Hey everyone! For this week's blog, I'm filling in with an article on a rather fascinating topic-a 'peppercorn'-sized tumor that was found to be an osteoid osteoma. Ever since I got to know about this tumor that barely even qualifies to be called one, it has been looming at the back of my head and through this short tale, I'll tell you how I came to find out about it and where it led me.
It all started when I was in the tenth grade and my cousin complained about pain in his leg. Of course, we thought it would be like any normal leg pain, like the air conditioning directly hitting his leg or he had hit his leg somewhere. A week later the pain persisted, and we decided to get it checked.
And there it was, the start of my obsession with this small-sized tumor, an osteoid osteoma.
Now, this tumor is a benign (noncancerous) growth on the bone and has no potential to become malignant. The average tumor is less than an inch in diameter. osteoid osteomas typically manifest in the long bones in of the body. The tibia (shin bone) and femur (thigh bone) are two examples of these long bones. It is usually radio-lucent and is visible on CT or MRI modalities.
Histologically, it is made up of a central nidus that houses immature woven bone sheets that occasionally have osteoblastic rimming, scattered osteoclasts in the fibrous connective tissue that divides the osteoid trabeculae, and small- to medium-sized vascular spaces. A zone of mature, solid bone surrounds the nidus in the lesion's periphery.
How is it found out?
The typical age range for the development of osteoid osteoma is 5 to 25. Men are three times more likely than women to have this condition. Most males would have had this tumor but were unaware of it because it doesn't require treatment until the person feels the pain. It classically causes severe pain at night.
As with any other bone tumor, plain radiography is the initial exam of choice.
The appearance of an osteoid osteoma on plain film is classically a small, round, radiolucent nidus with surrounding sclerosis. If conventional radiographs are inconclusive, Three-phase skeletal scintigraphy is an option. The "double density sign" is characteristic of an osteoid osteoma in a three-phase skeletal scintigraphy.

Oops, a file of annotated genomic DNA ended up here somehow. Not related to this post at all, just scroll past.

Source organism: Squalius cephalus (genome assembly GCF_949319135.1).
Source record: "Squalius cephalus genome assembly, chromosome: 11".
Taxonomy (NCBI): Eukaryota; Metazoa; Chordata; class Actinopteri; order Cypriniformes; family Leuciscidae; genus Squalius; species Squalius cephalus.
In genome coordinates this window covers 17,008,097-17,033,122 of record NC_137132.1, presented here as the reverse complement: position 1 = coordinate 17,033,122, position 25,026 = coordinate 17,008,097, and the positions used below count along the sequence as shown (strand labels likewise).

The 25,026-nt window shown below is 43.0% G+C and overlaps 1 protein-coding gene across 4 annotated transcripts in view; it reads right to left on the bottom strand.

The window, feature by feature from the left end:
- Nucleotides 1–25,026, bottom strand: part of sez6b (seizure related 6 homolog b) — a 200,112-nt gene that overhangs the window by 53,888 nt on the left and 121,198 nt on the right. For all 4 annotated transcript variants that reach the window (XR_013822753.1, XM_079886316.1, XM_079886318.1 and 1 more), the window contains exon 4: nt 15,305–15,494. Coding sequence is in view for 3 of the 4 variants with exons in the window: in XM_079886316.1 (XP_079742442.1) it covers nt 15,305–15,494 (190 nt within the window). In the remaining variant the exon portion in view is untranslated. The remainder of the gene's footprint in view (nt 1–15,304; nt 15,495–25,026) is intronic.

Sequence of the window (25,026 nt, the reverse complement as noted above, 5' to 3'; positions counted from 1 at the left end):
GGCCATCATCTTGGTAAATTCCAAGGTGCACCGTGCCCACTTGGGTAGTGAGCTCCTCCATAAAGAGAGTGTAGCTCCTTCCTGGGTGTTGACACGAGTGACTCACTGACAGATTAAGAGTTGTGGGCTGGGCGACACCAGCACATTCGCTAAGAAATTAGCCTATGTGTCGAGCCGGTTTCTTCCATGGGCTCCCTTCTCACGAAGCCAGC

This is what got my attention—why does it happen to men more often? How does it occur?
The pathogenesis of osteoid osteoma has remained controversial. Some authors believe that the formation of the lesion is an attempt at repair but there has been no evidence of fracture or injury.
One of the reasons for the occurrence of osteoid osteoma might be the role of Prostaglandins (more research has to be conducted on this). Bone metabolism is multi-functionally regulated by prostaglandins (PGs), which promote both bone growth and resorption. PGs have been associated with both bone production linked to fracture repair and heterotopic ossification, as well as bone resorption linked to inflammation and metastatic bone disease. In these mechanisms, inducible cyclooxygenase-2 (COX-2) and PGE2 receptors have been implicated in studies recently. Although cAMP generation and PKA activation have been most frequently linked to the effects of PGs, they can also activate a vast G-protein signaling network. Additional research on COX-2 and PG receptors and their downstream G-protein signaling in bone may offer crucial hints about how skeletal cell proliferation is regulated in both healthy and diseased bone.
Prostaglandins, thus, increase the vessels’ diameter and permeability, raising the vessels’ size and flow in the bony lesion, and finally increasing pressure and pain. Alternatively, prostaglandins affect the bradykinin system, amplifying pain, just like injured soft tissues.
How to treat it?
CT-guided radiofrequency ablation: In this minimally invasive procedure, the tumor is heated out by your surgeon.
NSAIDs can be used to treat osteoid osteomas. Aspirin, ibuprofen, and naproxen are examples of NSAIDs that are available without a prescription. NSAIDs aid in pain relief and could promote osteoid osteoma shrinking.
Since the beginning of medical school, I have devoted most of my days to researching this peppercorn tumor by reading publications and carrying out additional research, but nobody appears to have a clear understanding of the reason.
Is trauma to be blamed? Is the increased level of PG (prostaglandin) contained in them a reason? Could it play a role? Or what if, in the opinion of some authors, the healing process is unusual? Sometimes when I come to a dead end, I tell myself, "Maybe it's simply a glitch in the body."
I'm in my second year and I'm still trying to figure this out.
I have written this post in the hopes that anybody who reads it may learn something new about our bodies. And yes, I’m aware that it might just be a benign tumor that appeared out of nowhere, but until we keep looking, we will never know.
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We'll be back with another post next week!
Happy New Year,